The UK government has confirmed £40m of funding to drive the development of next generation nuclear technologies, underlining its confidence that the sector will continue to play a significant role in decarbonising the energy system.
The bulk of the funding, which was announced late last week, will support three Advanced Modular Reactor (AMR) projects. Far smaller than traditional nuclear plants, AMRs can be used in remote locations and can produce enough energy to power a medium-sized city. They are widely regarded as a central pillar of the government's long term vision for a nuclear industry that has consistently struggled to deliver new large scale projects on time and on budget at a time when renewables and energy storage costs have been plummeting.
Around £30m of the new funding will support the development of three AMR projects: Tokamak Energy in Oxfordshire, which is focused on developing fusion reactors; Westinghouse in Lancashire, which is working to design a lead-cooled fission reactor; and U-Battery in Cheshire, which is seeking to develop a small gas-cooled fission reactor.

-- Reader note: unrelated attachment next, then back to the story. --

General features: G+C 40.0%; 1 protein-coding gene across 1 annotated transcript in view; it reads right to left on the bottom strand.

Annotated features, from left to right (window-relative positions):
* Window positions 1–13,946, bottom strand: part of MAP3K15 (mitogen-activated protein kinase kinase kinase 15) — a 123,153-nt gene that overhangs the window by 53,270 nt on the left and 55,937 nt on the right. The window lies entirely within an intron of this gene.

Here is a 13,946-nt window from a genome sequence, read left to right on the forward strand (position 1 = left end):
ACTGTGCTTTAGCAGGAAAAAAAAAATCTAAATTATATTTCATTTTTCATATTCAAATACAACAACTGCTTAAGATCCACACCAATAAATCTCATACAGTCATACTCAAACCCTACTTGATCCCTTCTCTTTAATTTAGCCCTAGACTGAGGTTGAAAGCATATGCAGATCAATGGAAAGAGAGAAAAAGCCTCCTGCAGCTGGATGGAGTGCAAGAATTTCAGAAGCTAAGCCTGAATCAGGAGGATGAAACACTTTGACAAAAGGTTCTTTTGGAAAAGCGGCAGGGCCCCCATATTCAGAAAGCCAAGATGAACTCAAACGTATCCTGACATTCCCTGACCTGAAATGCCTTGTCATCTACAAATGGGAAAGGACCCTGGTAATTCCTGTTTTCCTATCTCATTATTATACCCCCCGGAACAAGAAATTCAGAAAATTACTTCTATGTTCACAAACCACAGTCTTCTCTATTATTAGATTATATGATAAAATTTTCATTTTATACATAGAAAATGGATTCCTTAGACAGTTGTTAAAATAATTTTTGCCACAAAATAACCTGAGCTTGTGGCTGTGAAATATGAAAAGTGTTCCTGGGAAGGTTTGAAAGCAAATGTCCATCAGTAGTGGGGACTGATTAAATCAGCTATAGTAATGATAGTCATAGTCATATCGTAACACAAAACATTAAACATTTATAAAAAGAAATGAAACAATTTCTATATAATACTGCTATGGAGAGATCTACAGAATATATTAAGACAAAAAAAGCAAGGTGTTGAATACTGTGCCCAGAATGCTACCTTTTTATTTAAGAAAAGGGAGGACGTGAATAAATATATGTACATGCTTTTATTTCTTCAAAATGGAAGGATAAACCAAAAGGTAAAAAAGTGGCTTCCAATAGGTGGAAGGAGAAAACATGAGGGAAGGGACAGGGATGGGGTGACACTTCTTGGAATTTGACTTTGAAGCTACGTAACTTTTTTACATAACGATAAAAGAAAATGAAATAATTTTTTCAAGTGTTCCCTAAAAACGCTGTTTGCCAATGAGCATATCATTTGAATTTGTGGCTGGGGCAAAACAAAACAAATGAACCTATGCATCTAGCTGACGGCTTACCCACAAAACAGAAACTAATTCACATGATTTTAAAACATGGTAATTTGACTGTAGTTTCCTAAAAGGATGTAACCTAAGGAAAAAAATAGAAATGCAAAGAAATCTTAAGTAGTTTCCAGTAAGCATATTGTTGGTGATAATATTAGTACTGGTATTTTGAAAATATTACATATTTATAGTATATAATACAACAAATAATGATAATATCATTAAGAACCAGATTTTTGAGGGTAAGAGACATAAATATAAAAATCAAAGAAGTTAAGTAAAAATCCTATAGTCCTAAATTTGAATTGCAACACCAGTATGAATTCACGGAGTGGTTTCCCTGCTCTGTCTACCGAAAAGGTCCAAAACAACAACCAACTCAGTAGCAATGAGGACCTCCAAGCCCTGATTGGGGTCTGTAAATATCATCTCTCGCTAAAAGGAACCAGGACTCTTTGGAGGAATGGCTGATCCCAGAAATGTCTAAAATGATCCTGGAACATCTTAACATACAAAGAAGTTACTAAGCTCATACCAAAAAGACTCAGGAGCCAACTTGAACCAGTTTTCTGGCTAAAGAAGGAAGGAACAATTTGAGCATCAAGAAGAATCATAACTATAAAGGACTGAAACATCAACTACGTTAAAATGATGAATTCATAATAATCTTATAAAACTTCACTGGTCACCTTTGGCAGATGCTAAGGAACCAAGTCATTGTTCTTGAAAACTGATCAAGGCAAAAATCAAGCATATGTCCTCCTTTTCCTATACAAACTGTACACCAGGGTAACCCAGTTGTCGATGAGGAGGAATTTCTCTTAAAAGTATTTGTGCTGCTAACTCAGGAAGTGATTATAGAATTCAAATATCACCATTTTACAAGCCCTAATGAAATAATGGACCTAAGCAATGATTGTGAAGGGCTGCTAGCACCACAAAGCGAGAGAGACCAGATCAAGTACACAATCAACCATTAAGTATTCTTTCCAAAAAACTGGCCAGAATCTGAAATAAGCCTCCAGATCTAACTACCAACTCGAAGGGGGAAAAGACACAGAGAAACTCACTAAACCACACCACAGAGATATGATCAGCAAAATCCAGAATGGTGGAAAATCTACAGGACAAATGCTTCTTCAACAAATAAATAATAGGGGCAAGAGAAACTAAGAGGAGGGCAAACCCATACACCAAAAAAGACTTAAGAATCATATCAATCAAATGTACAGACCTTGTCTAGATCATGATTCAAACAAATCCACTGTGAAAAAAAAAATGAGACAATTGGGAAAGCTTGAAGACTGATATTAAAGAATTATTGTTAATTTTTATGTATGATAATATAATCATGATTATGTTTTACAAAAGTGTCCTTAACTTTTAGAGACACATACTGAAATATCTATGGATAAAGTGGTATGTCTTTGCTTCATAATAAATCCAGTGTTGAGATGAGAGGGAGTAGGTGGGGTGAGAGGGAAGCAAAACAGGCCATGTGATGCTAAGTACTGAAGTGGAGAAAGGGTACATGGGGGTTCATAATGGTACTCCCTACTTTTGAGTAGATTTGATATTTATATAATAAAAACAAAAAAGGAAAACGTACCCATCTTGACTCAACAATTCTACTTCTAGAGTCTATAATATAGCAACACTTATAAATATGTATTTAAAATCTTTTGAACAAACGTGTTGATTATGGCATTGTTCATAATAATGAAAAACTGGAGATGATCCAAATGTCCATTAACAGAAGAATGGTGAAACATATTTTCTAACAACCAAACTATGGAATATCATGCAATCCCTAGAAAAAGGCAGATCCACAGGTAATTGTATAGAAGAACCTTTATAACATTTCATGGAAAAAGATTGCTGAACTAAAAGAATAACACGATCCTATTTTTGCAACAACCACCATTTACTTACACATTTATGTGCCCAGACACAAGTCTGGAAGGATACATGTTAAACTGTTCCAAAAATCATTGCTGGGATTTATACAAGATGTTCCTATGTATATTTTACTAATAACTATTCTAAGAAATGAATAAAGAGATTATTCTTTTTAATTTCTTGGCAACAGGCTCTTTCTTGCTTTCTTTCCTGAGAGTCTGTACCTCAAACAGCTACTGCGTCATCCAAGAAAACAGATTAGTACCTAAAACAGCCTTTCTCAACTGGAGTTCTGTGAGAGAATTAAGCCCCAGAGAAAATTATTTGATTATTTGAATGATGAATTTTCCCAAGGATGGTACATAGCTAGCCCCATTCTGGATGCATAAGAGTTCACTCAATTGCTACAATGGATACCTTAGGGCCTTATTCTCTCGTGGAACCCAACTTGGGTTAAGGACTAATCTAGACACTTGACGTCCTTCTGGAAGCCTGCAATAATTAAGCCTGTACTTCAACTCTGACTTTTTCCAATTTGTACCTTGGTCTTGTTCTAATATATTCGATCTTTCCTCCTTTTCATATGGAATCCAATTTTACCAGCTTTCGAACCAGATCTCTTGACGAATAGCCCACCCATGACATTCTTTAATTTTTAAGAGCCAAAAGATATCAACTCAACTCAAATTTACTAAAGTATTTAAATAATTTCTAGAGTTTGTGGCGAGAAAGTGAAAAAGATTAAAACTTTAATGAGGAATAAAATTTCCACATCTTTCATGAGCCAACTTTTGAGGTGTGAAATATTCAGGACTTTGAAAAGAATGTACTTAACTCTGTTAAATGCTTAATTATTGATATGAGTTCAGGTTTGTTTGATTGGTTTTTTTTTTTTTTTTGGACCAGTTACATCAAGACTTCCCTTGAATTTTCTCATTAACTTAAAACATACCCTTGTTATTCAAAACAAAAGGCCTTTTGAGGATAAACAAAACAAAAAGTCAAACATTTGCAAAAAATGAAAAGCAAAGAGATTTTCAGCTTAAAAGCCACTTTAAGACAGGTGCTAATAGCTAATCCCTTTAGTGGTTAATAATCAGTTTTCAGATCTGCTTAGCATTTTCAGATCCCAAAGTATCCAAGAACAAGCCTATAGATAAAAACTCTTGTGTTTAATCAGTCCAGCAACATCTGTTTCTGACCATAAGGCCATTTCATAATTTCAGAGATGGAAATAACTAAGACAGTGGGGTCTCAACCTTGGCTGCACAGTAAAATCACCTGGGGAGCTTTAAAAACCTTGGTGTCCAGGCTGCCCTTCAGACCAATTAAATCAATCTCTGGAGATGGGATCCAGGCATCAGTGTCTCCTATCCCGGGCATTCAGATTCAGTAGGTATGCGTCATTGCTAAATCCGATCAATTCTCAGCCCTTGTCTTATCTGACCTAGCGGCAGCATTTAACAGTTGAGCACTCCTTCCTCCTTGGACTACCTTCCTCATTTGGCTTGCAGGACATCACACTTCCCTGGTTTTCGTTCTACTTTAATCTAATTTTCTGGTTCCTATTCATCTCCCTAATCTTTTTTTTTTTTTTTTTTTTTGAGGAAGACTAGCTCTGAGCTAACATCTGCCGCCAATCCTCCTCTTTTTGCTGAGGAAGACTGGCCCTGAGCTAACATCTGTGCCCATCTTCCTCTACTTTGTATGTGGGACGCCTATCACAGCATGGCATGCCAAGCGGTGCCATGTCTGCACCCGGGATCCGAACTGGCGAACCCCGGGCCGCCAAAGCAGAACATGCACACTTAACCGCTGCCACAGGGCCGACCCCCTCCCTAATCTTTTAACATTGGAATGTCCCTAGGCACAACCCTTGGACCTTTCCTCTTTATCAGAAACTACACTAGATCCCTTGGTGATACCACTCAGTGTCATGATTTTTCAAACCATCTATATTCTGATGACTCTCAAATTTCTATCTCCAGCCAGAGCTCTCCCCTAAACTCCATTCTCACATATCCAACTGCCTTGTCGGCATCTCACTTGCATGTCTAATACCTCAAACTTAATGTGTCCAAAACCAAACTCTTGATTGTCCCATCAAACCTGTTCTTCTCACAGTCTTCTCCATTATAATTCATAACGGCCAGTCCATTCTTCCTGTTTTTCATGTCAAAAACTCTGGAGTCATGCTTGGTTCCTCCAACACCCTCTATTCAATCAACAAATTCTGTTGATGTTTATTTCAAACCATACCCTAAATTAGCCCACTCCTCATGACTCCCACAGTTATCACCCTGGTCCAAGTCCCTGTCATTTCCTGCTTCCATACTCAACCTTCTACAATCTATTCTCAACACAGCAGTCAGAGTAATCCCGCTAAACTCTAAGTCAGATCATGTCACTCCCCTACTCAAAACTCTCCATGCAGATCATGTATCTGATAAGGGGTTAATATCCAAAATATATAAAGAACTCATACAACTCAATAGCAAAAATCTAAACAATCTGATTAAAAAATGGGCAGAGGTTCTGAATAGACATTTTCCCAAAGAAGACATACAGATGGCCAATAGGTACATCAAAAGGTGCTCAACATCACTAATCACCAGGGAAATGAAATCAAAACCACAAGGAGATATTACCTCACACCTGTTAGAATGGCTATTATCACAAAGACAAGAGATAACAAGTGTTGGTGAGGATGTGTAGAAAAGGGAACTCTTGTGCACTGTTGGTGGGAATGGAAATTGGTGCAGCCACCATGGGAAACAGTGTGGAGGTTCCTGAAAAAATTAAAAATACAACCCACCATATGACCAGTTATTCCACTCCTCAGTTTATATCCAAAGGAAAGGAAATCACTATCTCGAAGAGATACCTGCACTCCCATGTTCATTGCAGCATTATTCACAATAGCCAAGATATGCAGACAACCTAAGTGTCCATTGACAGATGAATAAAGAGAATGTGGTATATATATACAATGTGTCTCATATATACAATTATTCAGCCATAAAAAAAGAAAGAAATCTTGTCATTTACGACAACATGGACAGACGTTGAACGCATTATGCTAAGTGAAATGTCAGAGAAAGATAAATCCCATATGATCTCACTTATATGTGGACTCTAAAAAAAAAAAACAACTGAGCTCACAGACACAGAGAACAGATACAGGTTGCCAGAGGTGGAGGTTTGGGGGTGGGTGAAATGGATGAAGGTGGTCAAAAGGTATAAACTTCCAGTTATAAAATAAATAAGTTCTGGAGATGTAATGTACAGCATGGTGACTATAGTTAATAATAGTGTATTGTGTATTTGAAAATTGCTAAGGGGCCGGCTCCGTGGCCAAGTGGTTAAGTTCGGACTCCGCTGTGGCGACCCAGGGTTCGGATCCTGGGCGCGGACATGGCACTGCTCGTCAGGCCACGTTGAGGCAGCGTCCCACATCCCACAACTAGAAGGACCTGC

Business Minister Nadhim Zahawi said AMRs "have the potential to be a crucial part of tackling carbon emissions and climate change", adding that the government's investment in nuclear technology "could also create thousands more green collar jobs for decades to come."
On top of the AMR projects, a further £10m of funding will support the nuclear industry more broadly, the government announced. Around £5m will be invested in British companies and start-ups developing new ways of manufacturing advanced nuclear parts for modular reactor. Projects awarded support under the scheme include £1.1m for a U-Battery scheme in Cheshire, £1.4m for Rolls Royce submarines in Derby, and £1.3m for Cavendish Nuclear in Sheffield.
The remaining £5m will be invested in strengthening the UK's nuclear regulatory regime, the government said.
The announcement forms part of the government's Nuclear Sector Deal, which was launched in 2018 as part of the government's wider industrial strategy. The funding - which follows the Chancellor's unveiling of a £3bn green jobs package last week - will be seen as further evidence of the government's on-going support for the sector, despite growing calls from green groups and some energy experts for Ministers to focus on delivering new renewables capacity at a time when new nuclear projects have failed to deliver anticipated cost savings.
However, many within the nuclear industry remain concerned about the absence of a route to market for new projects, following the shelving of a series of projects late last year.
The Nuclear Industry Association (NIA) last month published a major new report warning the UK's long term net zero targets could be at risk unless the government comes forward with clear plans to enable a new fleet of reactors to replace those nuclear plants that are set to be retired over the next 10 to 15 years.
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